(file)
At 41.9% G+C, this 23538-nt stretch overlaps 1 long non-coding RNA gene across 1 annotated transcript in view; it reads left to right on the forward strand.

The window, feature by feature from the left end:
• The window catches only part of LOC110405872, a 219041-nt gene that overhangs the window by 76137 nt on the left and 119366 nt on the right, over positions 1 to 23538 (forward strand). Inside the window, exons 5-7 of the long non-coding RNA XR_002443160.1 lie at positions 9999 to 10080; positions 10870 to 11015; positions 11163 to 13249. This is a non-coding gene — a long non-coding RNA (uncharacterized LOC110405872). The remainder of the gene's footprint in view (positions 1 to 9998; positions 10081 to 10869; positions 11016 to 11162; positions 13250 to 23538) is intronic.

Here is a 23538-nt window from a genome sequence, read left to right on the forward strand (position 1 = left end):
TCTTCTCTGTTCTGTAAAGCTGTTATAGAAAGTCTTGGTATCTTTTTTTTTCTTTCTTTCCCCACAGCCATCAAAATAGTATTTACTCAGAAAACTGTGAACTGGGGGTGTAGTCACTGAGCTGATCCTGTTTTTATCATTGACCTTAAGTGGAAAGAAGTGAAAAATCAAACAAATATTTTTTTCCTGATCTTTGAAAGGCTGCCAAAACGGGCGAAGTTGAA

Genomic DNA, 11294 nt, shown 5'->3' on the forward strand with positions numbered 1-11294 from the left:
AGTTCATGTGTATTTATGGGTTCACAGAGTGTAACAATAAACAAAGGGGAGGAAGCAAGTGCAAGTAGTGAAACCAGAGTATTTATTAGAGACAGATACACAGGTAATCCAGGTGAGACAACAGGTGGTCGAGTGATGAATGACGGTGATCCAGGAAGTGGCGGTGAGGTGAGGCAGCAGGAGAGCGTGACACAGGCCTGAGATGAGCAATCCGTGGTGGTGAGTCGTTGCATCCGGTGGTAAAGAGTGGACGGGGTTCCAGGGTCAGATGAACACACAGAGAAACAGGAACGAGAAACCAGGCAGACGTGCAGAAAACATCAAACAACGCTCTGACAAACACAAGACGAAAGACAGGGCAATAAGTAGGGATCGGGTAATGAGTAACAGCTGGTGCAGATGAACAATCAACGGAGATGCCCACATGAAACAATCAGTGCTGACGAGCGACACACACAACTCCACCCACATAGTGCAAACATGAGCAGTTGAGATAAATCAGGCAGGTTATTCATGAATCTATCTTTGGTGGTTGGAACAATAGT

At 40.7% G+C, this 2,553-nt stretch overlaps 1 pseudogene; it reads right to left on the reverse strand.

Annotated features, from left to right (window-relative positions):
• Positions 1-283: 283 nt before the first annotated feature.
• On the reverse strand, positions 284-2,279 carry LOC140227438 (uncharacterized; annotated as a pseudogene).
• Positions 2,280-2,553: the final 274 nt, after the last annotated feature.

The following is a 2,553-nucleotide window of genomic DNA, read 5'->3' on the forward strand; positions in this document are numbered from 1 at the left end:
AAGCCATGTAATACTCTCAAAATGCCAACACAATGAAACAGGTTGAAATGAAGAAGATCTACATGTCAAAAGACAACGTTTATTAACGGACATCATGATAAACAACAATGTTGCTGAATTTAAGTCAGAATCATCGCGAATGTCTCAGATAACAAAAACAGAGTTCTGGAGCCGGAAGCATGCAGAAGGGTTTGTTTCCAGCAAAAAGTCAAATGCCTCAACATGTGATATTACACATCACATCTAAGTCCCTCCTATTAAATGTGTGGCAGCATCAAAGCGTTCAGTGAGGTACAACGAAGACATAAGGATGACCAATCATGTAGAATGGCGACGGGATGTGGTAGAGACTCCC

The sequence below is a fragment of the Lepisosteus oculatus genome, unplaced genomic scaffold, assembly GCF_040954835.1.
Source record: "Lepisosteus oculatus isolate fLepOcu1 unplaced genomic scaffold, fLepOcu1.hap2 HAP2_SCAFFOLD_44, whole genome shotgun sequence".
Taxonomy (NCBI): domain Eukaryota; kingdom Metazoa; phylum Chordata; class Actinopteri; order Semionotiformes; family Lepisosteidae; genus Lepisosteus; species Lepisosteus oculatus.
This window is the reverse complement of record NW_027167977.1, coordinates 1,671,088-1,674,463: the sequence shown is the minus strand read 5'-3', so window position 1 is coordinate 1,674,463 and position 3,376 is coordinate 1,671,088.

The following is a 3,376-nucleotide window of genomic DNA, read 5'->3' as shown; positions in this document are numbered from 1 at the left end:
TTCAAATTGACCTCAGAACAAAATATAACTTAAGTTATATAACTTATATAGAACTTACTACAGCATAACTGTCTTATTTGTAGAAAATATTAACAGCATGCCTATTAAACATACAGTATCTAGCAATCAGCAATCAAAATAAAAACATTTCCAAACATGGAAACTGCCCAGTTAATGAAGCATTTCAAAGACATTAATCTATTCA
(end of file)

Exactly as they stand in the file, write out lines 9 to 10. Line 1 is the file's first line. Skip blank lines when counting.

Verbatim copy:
Annotated features, from left to right (window-relative positions):
• Positions 1-283: 283 nt before the first annotated feature.